Academic journal article Journal of Allied Health

Curriculum Resources for Cultural Diversity Education

Academic journal article Journal of Allied Health

Curriculum Resources for Cultural Diversity Education

Article excerpt

As part of the 2001 Coalition for Allied Health Leadership, a review of curriculum resources for teaching diversity courses in allied health programs was conducted. A synopsis of the most relevant resources and an example of a generic diversity course for programs preparing entry-level allied health professionals, are presented. J Allied Health. 2002; 31:117-120.

AMERICANS SEEM TO AGREE that growing diversity and globalization make it more important than ever for all individuals to understand people who are different than themselves. Diversity awareness and education have become societal imperatives. Allied health educators in the United States are supporting the implementation of diversity courses and programs, and faculty see the educational benefits of a diverse campus and classroom. Although the degree of commitment to diversity through sustained effort varies among individual faculty members, and some diversity educators struggle to convince a few skeptical colleagues of the importance of diversity work, the allied health education community seems to have come to a practical consensus in support of diversity education and increasing the diversity of the allied health work force.1

The consensus for diversity education seems to be supported by the employers of allied health professionals. Diversity education enables faculty and students to learn crucial skills, including communicating with individuals of differing backgrounds, teamwork, and problem solving, all of which are essential to success in an increasingly multicultural patient population and work force. In a multiethnic society, it is important for health care providers to understand the range of cultural behaviors and the health behaviors and lifestyles of people in the context of the patient's cultural perspective.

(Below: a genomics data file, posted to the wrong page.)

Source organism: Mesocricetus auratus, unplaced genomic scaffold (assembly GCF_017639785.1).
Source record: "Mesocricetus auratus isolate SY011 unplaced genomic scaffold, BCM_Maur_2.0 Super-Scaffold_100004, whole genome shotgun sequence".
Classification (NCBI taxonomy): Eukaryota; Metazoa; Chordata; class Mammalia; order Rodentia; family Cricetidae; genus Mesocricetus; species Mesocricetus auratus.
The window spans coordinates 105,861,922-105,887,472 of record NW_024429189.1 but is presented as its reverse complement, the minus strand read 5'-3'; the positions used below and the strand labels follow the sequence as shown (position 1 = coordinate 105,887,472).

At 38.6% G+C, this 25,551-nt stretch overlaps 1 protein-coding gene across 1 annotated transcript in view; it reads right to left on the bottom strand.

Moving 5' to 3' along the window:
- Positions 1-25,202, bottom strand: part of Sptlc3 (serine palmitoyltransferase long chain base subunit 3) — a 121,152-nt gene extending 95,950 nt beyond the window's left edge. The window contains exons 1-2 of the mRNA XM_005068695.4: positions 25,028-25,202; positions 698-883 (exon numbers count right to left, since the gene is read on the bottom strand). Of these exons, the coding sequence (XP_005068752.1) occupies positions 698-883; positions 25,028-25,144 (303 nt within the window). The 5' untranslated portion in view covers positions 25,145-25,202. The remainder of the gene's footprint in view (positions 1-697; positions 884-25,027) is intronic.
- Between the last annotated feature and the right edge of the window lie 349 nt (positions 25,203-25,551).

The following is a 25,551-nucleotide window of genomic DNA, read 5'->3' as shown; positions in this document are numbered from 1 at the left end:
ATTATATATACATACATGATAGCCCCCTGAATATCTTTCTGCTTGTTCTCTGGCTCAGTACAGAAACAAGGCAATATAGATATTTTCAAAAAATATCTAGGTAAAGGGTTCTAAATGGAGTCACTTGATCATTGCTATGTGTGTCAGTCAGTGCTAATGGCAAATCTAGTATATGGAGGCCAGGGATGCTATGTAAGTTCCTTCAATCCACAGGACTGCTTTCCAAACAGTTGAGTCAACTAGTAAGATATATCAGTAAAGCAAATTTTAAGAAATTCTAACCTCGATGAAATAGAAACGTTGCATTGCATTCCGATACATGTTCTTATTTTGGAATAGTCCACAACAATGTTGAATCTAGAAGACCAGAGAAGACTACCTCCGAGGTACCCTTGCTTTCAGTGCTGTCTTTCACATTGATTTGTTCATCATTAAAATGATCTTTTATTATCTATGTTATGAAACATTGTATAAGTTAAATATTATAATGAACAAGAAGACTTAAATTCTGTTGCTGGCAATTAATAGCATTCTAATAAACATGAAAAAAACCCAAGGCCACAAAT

Purpose of Project

We undertook a diversity project as a requirement of the 2001 Coalition for Allied Health Leadership program. The diversity project encompassed two facets as follows: 1) identifying relevant literature and audiovisual resources that could be used as background readings and viewings or in other ways as part of diversity courses in allied health curricula and 2) formulating an example syllabus for a course that can be used in curricula preparing entry-level allied health professionals.

Resources for Teaching Cultural Diversity

Following is an alphabetical list of print and audiovisual resources that can be used as components of diversity courses. Each resource has a brief synopsis of the resource content.

1. Batts V Modern Racism: New Melody for the Same Old Tunes. EDS Occasional Papers, No. 2. Cambridge, MA: Episcopal Divinity School, 1998.

Detailed and thorough examples of the numerous ways in which modern racism has become more covert and hidden but still is present in our professional and personal lives, including interpersonal and institutional racism, are described in this publication. The impact of covert racism of whites toward minority groups is discussed, including internalized oppression.

2. Batts V, Brown JL. Multicultural Process of Change: Assumptions and Definitions. Cambridge, MA: Visions, Inc, 1991.

This publication includes a comprehensive vocabulary of diversity terms and ground rules that can be used in diversity discussions and dialogues. Group exercises to enable participants to develop a working knowledge of the common vocabulary, grasp the concept of target and nontarget groups, and understand the many forms of overt and covert oppression as well as the levels and types of oppression inflicted on target groups, are also presented.

3. The Essential Blue Eyed: Trainer's Edition. San Francisco, CA: California Newsreel, 1999.

This videotape documents an experiment done by Jane Elliot, an elementary teacher in a small town in Iowa in the 1960s. The experiment was done after the assassination of Martin Luther King, Jr. …

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